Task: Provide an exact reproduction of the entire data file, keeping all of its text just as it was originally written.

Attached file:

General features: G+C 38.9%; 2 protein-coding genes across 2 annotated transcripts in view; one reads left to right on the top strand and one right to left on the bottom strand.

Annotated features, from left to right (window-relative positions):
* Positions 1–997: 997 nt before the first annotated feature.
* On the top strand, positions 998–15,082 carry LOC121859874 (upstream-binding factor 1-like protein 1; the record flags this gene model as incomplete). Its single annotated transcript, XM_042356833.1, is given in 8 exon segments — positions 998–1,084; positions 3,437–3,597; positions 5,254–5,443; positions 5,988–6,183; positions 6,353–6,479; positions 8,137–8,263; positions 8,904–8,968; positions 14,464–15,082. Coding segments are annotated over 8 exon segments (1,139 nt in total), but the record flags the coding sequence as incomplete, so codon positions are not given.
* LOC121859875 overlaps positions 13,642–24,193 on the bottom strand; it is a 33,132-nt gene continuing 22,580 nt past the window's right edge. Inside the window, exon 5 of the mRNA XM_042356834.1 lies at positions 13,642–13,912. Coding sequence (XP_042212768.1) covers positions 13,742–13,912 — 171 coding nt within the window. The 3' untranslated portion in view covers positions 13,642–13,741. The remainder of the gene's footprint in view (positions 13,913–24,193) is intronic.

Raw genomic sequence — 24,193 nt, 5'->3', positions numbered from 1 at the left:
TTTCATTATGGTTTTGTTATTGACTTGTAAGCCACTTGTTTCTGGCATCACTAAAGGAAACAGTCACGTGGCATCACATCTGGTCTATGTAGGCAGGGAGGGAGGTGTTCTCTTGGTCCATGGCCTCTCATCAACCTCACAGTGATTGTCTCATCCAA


General features: G+C 38.9%; 2 protein-coding genes across 2 annotated transcripts in view; one reads left to right on the top strand and one right to left on the bottom strand.

Annotated features, from left to right (window-relative positions):
* Positions 1–997: 997 nt before the first annotated feature.
* On the top strand, positions 998–15,082 carry LOC121859874 (upstream-binding factor 1-like protein 1; the record flags this gene model as incomplete). Its single annotated transcript, XM_042356833.1, is given in 8 exon segments — positions 998–1,084; positions 3,437–3,597; positions 5,254–5,443; positions 5,988–6,183; positions 6,353–6,479; positions 8,137–8,263; positions 8,904–8,968; positions 14,464–15,082. Coding segments are annotated over 8 exon segments (1,139 nt in total), but the record flags the coding sequence as incomplete, so codon positions are not given.
* LOC121859875 overlaps positions 13,642–24,193 on the bottom strand; it is a 33,132-nt gene continuing 22,580 nt past the window's right edge. Inside the window, exon 5 of the mRNA XM_042356834.1 lies at positions 13,642–13,912. Coding sequence (XP_042212768.1) covers positions 13,742–13,912 — 171 coding nt within the window. The 3' untranslated portion in view covers positions 13,642–13,741. The remainder of the gene's footprint in view (positions 13,913–24,193) is intronic.

Raw genomic sequence — 24,193 nt, 5'->3', positions numbered from 1 at the left:
TTTCATTATGGTTTTGTTATTGACTTGTAAGCCACTTGTTTCTGGCATCACTAAAGGAAACAGTCACGTGGCATCACATCTGGTCTATGTAGGCAGGGAGGGAGGTGTTCTCTTGGTCCATGGCCTCTCATCAACCTCACAGTGATTGTCTCATCCAA